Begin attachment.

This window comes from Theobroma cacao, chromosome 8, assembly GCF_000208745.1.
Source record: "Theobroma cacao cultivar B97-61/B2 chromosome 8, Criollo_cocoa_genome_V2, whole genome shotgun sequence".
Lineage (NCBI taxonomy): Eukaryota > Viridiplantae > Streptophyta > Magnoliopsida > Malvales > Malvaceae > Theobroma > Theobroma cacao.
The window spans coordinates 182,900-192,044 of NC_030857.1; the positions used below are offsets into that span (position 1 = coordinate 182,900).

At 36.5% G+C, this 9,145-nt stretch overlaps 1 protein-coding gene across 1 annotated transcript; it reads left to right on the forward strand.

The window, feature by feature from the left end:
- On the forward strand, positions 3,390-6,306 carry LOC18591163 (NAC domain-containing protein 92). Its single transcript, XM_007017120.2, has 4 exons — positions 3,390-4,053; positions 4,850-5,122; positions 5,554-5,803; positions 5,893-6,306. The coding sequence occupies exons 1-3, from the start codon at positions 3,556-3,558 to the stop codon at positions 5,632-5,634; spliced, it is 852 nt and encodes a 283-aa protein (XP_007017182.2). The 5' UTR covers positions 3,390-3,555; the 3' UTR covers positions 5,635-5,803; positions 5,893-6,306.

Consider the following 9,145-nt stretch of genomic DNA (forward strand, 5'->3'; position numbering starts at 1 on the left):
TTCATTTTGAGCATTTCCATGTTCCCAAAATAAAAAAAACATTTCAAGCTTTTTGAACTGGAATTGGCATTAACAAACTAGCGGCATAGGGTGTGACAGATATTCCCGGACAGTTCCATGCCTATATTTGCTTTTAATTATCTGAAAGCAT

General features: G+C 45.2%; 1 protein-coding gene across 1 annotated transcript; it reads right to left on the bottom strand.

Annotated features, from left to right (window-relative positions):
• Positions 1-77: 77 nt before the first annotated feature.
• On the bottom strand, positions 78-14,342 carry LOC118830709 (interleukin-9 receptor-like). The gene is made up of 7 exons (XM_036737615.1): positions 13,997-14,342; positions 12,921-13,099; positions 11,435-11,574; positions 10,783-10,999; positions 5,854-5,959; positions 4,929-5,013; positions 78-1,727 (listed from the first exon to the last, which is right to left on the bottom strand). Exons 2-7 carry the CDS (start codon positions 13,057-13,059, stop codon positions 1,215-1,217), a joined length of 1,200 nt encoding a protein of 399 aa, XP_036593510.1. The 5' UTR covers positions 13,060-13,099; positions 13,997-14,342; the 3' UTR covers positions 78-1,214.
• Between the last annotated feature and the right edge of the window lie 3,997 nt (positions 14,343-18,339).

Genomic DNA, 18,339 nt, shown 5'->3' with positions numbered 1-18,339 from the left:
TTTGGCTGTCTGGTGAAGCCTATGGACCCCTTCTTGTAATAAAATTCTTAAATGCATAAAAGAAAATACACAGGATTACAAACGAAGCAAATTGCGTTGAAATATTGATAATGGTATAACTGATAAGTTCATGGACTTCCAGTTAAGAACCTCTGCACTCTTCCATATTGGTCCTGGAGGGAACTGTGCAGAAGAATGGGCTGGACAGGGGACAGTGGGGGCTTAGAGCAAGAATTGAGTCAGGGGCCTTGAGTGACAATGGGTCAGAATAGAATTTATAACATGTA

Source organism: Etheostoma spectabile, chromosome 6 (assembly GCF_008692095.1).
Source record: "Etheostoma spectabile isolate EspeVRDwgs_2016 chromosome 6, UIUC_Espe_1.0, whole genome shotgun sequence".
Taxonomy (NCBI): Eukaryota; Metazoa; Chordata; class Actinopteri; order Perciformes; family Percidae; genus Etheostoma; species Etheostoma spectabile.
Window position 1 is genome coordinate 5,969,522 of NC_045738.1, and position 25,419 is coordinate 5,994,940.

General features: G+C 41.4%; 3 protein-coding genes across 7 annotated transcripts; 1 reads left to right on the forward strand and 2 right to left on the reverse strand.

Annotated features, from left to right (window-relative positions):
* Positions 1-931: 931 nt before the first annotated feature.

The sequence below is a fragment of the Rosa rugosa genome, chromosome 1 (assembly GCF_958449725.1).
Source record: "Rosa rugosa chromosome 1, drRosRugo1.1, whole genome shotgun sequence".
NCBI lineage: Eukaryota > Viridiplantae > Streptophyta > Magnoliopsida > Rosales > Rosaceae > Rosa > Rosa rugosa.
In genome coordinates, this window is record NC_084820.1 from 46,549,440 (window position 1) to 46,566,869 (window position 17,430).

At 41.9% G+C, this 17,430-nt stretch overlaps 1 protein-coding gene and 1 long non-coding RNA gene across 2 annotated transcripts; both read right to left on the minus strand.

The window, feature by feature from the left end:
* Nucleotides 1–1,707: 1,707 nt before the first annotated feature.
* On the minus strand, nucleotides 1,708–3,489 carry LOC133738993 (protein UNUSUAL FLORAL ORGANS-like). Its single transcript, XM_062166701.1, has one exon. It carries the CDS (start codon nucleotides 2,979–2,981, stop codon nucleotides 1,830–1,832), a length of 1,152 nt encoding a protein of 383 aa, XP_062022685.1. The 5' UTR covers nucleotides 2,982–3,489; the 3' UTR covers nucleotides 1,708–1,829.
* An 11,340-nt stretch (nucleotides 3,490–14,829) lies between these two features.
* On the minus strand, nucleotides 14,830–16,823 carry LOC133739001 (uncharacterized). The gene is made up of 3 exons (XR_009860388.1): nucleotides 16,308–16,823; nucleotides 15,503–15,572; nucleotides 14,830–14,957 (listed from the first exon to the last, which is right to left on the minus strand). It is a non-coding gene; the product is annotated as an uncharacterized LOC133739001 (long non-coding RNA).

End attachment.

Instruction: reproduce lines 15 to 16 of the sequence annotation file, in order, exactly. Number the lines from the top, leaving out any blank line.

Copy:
Genomic DNA, 18,339 nt, shown 5'->3' with positions numbered 1-18,339 from the left:
TTTGGCTGTCTGGTGAAGCCTATGGACCCCTTCTTGTAATAAAATTCTTAAATGCATAAAAGAAAATACACAGGATTACAAACGAAGCAAATTGCGTTGAAATATTGATAATGGTATAACTGATAAGTTCATGGACTTCCAGTTAAGAACCTCTGCACTCTTCCATATTGGTCCTGGAGGGAACTGTGCAGAAGAATGGGCTGGACAGGGGACAGTGGGGGCTTAGAGCAAGAATTGAGTCAGGGGCCTTGAGTGACAATGGGTCAGAATAGAATTTATAACATGTA